Hernandez: Me and the other guitar player, Ryan[Haft] were in this other band called Capsule. A lot of the stuff we did there was a really fast and off-kilter. The craziest shit we could come up with was what we would do. Once that band split, everybody moved to different cities. Once we did that, we wanted to do something more stripped down. We wanted it to be more straight-forward and we wanted to write a bunch of songs for one period and play them all because the record and EP that we did, we had fourteen/fifteen songs written. We wrote them all over a summer. It all just came naturally because it was just so simple. It just came naturally for us to do this kind of music—riffs, guitars, vocals and a drum beat and that’s it.

Rex_84: What is it about simplicity that works so well? If you’re a snob you can say, “I learned how to play that in fifth grade,” but if you listen to simple riffs, they’ll resonate with you. What is it about simplicity that resonates with people?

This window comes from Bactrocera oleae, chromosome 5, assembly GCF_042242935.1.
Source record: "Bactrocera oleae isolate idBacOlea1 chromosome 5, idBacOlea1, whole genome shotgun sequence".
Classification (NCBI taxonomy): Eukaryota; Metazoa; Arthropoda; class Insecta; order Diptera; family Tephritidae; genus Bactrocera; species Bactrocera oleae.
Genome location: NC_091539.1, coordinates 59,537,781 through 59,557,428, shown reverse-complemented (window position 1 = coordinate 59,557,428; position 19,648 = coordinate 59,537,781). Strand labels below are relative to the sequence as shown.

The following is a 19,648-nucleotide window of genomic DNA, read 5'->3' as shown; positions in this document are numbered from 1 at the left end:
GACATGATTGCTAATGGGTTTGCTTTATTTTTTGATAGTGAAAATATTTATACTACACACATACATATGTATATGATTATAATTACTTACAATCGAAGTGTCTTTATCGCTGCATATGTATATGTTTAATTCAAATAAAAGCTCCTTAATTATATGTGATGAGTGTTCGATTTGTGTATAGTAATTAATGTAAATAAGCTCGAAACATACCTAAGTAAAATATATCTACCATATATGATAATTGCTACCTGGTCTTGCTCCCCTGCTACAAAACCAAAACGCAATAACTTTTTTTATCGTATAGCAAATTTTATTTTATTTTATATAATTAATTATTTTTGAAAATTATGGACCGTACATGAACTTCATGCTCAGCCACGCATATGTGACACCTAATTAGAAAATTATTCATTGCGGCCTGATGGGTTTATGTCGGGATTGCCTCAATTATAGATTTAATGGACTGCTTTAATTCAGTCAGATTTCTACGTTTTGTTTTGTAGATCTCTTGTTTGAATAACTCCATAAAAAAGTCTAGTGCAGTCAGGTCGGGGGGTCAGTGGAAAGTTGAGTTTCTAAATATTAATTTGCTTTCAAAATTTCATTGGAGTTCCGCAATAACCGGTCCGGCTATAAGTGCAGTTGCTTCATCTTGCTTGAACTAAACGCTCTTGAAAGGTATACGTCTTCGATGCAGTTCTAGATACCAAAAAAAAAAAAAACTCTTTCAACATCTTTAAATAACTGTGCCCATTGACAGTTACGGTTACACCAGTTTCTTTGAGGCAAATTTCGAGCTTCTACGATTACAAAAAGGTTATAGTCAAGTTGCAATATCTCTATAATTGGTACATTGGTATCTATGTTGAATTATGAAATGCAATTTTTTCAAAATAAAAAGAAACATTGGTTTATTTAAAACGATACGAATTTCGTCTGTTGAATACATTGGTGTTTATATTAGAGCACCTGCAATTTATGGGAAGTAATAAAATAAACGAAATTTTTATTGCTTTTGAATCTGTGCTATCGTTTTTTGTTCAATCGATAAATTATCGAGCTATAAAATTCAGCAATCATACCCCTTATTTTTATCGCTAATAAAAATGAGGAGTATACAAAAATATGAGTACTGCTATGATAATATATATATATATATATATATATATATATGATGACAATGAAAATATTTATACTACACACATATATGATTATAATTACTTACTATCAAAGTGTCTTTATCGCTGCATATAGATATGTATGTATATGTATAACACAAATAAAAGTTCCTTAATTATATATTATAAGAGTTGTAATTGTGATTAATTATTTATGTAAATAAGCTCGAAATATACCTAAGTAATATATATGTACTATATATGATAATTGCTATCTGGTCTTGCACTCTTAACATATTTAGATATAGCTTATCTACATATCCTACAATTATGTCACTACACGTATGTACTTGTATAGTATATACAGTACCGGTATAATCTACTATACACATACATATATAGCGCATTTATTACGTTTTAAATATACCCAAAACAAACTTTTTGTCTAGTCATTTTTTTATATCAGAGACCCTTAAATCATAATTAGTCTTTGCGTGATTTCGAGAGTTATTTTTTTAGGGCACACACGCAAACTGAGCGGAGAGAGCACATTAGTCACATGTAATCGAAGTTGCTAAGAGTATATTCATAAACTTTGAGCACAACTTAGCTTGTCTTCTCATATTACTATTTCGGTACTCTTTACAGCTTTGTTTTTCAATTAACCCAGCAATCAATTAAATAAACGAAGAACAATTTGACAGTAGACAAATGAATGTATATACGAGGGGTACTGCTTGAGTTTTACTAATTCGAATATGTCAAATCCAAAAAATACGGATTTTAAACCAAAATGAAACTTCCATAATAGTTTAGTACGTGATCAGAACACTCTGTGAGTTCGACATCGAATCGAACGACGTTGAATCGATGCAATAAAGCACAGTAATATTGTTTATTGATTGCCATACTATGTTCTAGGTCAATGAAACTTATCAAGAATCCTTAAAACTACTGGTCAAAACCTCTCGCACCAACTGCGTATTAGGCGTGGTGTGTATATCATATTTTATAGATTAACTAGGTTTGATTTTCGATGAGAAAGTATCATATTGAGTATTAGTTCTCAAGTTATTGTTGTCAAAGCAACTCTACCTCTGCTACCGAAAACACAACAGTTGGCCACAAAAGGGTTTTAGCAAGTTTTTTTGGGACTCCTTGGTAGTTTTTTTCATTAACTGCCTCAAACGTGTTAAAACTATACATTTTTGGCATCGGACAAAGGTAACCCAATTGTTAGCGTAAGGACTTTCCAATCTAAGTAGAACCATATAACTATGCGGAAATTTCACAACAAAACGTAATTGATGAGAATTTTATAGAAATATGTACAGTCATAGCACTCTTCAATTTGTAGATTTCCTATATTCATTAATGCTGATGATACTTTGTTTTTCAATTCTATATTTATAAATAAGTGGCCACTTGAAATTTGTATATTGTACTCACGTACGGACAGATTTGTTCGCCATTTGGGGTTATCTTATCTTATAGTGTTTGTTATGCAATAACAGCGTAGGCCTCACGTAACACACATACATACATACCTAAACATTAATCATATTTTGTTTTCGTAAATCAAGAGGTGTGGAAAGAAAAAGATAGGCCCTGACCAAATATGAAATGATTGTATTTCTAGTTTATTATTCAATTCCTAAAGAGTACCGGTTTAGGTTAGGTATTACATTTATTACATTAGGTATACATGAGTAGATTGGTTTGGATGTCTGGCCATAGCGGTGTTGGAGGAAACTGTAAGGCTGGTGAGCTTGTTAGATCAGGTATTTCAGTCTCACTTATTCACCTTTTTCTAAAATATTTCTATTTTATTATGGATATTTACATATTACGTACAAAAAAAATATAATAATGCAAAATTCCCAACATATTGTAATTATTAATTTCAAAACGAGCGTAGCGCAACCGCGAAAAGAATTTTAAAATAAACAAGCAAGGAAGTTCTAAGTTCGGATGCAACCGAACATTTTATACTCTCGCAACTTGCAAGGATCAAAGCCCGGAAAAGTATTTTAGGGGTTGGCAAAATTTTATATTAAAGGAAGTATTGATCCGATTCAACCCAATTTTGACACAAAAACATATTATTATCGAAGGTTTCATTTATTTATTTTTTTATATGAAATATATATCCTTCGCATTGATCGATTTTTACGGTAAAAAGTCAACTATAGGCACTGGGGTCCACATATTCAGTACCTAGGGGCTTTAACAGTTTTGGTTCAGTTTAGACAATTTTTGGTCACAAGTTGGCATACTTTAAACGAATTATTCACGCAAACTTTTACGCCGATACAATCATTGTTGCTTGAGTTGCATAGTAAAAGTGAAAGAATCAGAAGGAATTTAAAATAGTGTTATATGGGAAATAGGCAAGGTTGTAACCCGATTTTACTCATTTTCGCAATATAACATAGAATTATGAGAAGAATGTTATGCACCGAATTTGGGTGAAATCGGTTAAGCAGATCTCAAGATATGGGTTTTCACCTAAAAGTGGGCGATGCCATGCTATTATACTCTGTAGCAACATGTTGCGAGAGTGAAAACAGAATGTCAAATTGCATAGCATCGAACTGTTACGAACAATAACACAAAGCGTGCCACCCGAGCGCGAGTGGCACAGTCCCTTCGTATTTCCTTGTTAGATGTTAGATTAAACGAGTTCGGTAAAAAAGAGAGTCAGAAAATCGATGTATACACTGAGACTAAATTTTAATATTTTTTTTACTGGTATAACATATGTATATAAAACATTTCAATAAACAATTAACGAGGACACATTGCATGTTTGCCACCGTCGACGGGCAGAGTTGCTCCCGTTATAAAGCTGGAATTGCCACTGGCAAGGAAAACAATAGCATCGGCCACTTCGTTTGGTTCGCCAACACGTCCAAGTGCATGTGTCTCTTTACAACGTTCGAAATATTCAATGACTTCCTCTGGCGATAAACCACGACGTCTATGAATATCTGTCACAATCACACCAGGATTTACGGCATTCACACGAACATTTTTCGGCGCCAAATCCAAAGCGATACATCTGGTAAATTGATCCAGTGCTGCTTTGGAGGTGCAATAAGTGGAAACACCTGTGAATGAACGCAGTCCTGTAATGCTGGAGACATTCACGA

Hernandez: I think it has something to do with learning, age and experience. When you start off playing as a kid and your hungry and hyper, you run before you can walk. You do the fastest stuff ever. Then as soon as you get older you go, “Man, I just want to write songs.” You start to really appreciate the song writing process. You just want to make stuff more straight forward. It has something to do with how everybody wants to play Black Sabbath now. Those songs always had this point and they were never really technical. It was just about vibe and having a certain vibe for a song. That’s how we ended up going. When you’re younger, you throw as much into a song as you can. Then, once you start to learn how songs work, you start to really strip it down. I just feel it’s something that comes with experience and progression. You end up appreciating the vibe and the groove as opposed to throwing as much shit together as you can because you have so many influences when you’re young.

Rex_84: You grew up in the era of groove metal, in the ‘90s.